Emma Thompson

Content Creation: Your Characters Are Family

This was going to be a review of John Lee Hancock’s Saving Mr. Banks. I’d read somewhere in the British press after it debuted at the London Film Festival that it was the one to beat, that there wasn’t a dry eye in the house. In reality it’s simply the most obvious chunk of Oscar bait this season, so much so it’s a caricature of an Oscar-bait film. In this respect it is meta, but I doubt deliberately so; children’s author Pamela Travers didn’t want to sell the rights to Mary Poppins to Walt Disney because she was afraid it would be turned into a cartoon. Aaaaaand, violà! Her own life story has been rendered like a diorama at Disneyland,

Barkhad Abdi

REVIEW: ‘Captain Phillips’ Sails the Clash Between Two Worlds that Share One Planet

There are many reasons to praise Paul Greengrass’ likely Oscar-contender Captain Phillips, but chief among them is it brings to the forefront the largest obstacle facing mankind as we struggle to reach global equilibrium: The fractious binary nature of developed versus underdeveloped cultures and the geopolitics that arise from that schism. Other films, particularly those chronicling hyper-modern America’s ongoing war with ultra-medieval Islamism, have been set amidst this clash, but none benefit from the intimate, empathetic dynamic between Captain Phillips (Tom Hanks) and his antagonist, Muse (Barkhad Abdi). It’s a dynamic that nails on a visceral level how complex and unresolvable — at least in the foreseeable future — certain cultural polarities are.

Based on the true story of the MV Maersk Alabama’s hijacking in 2009 off the coast of Somalia, Captain Phillips is already generating controversy for overlooking the eponymous hero’s most egregious mistake:

Hugo Weaving Cloud Atlas

REVIEW: ‘Cloud Atlas,’ A Symphony of Love in Six Eras

Now that I’ve seen Cloud Atlas, I wish I’d made more of an effort to attend one of the screenings around town recently, which were followed by Q&As with the Wachowski Siblings.  I would have asked something unabashedly unprofound: “Just how much fun did you guys have making this?”

I suspect that, despite the colossal effort to mount this epics of epics—the narrative scale of which I am still at a loss to find a reference in dusty film archives of my memory—they had a great deal of fun.  And that exuberance shows in every frame, whether the film is teetering on the brink of genius in some moments, or doing a backflip into a puddle of camp and trite in another.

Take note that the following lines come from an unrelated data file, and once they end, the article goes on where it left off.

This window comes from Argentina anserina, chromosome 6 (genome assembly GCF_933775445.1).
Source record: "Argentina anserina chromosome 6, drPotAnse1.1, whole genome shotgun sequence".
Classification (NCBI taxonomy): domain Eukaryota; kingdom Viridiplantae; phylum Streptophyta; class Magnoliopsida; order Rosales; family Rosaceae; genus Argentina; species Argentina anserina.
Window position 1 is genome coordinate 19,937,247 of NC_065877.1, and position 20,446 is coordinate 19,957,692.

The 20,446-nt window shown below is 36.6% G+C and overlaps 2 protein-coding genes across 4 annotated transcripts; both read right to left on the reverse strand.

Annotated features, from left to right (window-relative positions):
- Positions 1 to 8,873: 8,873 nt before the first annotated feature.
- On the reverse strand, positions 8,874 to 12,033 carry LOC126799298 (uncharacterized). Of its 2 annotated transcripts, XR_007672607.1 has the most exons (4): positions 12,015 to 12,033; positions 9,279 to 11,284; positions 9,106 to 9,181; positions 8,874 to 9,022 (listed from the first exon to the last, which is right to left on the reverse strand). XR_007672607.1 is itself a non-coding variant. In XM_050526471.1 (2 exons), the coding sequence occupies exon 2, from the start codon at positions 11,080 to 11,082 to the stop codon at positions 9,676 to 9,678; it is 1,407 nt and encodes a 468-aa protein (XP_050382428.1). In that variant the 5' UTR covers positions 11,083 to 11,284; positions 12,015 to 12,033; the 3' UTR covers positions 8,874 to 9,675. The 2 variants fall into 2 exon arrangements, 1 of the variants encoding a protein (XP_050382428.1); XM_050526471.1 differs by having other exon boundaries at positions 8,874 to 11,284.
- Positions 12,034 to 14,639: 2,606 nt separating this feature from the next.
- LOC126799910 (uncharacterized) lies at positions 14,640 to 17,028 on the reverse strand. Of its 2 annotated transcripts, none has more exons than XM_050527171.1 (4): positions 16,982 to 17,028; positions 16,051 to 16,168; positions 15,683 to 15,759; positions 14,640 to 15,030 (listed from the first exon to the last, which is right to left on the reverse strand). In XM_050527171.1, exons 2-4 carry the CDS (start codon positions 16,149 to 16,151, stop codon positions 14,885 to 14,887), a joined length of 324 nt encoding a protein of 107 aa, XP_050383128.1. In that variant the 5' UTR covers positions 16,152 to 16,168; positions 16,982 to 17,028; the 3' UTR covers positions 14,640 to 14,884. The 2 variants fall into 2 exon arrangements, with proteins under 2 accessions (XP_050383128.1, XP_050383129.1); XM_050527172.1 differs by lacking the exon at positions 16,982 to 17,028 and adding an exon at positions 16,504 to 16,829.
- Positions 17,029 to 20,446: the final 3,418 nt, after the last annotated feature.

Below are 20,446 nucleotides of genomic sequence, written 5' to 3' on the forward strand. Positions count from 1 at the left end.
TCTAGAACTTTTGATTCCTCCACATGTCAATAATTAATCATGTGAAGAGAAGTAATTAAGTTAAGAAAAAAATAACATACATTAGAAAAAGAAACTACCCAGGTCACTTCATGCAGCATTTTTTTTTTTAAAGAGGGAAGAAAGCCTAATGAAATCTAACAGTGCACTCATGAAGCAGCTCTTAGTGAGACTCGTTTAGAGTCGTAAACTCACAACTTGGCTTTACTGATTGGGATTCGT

The more serious professional critics are going to hate on this, or hide behind ambivalence—they can’t like it; it’s too messy, too unprecedented (it pays to remember that Roger Ebert once wrote for Russ Meyer—he’s a little out there).   If I were to close my eyes and imagine the impact Cloud Atlas will have on critics as if the film were embodied by a person, I see a nine-foot-tall tattooed tranny dressed in a garish costume that pays homage to centuries past and future, ambling into the hyper-exclusive Knickerbocker Club in New York, and not only insisting she be served the same drink as Mrs. Astor, but sitting down and playing bridge with her.

This is a bull through the china shop of every critics’ society in the West, and just to make sure they get the point, there’s even a scene in which a china shop is rapturously destroyed.

Extremely Articulate & Incredibly Precocious

KIMBALL VS KILLOUGH | REVIEW starring Tyler Kimball and James Killough It's official: Kimball has become PFC's very own Tintin, the earnest, passionate young blonde who wishes everyone well, and who wouldn't sound amiss exclaiming "Gosh, darn it!" whereas Killough is Captain Haddock, the salty old foulmouthed alcoholic curmudgeon. In the shredder today...

The Tom Hanks Rule

Our newest contributing satanist, Eric Baker


by Eric J Baker

[We’re pleased and relieved to have caved into the relentless pressure from daily PFC commenter Eric Baker and given him his own posting.  I want it to be about music, but he’s very stubborn for a future bottom bitch, so who knows. — JK]

So Killough says, “Gimme a music piece.”

I cringe. I’m like, “Aw, come on. Can’t I write about something else? How awesome the brakes are on my Civic, perhaps. That thing has stopping power. Like a .357 Magnum, only different.”

Killough says, “Music piece. You’re a musician. Do a music piece.”

“I got it!” I say, not listening, hoping my exaggerated enthusiasm will somehow convince the man. “I’ll write about how Godzilla vs. Mechagodzilla is the most underrated Japanese giant monster movie of the 1970’s. Leagues better than Godzilla vs. Gigan, despite both films having been directed by Jun Fukuda.”

Killough does that quick head shake that means he’s getting irritated. “I do the movie talk here. And anyway, what?

We're only putting this crap in here to keep the token straight guy happy and writing.

After a few more minutes of back and forth nonsense, I cave in and agree to do the music piece, mostly because I’m dealing with an extremely stubborn person (no wonder my former lover, Susan Blais, didn’t like him). But I come away from the exchange aware of two things:

  1. Killough views himself as the dominant male. Even when he’s dealing with a straight guy, he still has to determine if I’m a “bottom bitch,” at least hypothetically. Being a waspy suburbanite, I was not aware of this term until I encountered it here, though I intrinsically knew what he meant from dealing with him. Frankly, I have almost as many control issues as James does, so I can’t see myself being the one biting the pillow.
  2. I have no idea how to write a music piece.